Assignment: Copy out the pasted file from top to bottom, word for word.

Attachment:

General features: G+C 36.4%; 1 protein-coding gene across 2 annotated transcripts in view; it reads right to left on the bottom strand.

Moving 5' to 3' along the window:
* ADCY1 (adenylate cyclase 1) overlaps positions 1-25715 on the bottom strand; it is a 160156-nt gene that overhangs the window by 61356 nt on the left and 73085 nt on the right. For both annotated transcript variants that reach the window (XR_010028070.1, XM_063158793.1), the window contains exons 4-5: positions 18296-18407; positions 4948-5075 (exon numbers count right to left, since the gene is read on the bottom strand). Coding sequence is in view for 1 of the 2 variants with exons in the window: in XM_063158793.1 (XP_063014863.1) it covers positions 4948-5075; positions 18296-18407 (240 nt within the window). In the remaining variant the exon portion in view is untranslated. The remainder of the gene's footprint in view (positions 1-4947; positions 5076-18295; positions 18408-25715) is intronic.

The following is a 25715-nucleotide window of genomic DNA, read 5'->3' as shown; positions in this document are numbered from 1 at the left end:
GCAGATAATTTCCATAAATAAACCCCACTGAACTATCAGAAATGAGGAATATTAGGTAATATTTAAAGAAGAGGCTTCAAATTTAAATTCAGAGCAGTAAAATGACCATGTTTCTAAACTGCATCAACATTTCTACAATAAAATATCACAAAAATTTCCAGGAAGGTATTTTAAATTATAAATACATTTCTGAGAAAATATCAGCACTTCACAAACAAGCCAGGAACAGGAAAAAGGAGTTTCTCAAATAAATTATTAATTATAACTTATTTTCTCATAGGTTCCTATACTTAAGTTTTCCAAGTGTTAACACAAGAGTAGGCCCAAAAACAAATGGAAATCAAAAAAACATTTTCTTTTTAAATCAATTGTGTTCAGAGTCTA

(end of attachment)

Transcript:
General features: G+C 36.4%; 1 protein-coding gene across 2 annotated transcripts in view; it reads right to left on the bottom strand.

Moving 5' to 3' along the window:
* ADCY1 (adenylate cyclase 1) overlaps positions 1-25715 on the bottom strand; it is a 160156-nt gene that overhangs the window by 61356 nt on the left and 73085 nt on the right. For both annotated transcript variants that reach the window (XR_010028070.1, XM_063158793.1), the window contains exons 4-5: positions 18296-18407; positions 4948-5075 (exon numbers count right to left, since the gene is read on the bottom strand). Coding sequence is in view for 1 of the 2 variants with exons in the window: in XM_063158793.1 (XP_063014863.1) it covers positions 4948-5075; positions 18296-18407 (240 nt within the window). In the remaining variant the exon portion in view is untranslated. The remainder of the gene's footprint in view (positions 1-4947; positions 5076-18295; positions 18408-25715) is intronic.

The following is a 25715-nucleotide window of genomic DNA, read 5'->3' as shown; positions in this document are numbered from 1 at the left end:
GCAGATAATTTCCATAAATAAACCCCACTGAACTATCAGAAATGAGGAATATTAGGTAATATTTAAAGAAGAGGCTTCAAATTTAAATTCAGAGCAGTAAAATGACCATGTTTCTAAACTGCATCAACATTTCTACAATAAAATATCACAAAAATTTCCAGGAAGGTATTTTAAATTATAAATACATTTCTGAGAAAATATCAGCACTTCACAAACAAGCCAGGAACAGGAAAAAGGAGTTTCTCAAATAAATTATTAATTATAACTTATTTTCTCATAGGTTCCTATACTTAAGTTTTCCAAGTGTTAACACAAGAGTAGGCCCAAAAACAAATGGAAATCAAAAAAACATTTTCTTTTTAAATCAATTGTGTTCAGAGTCTA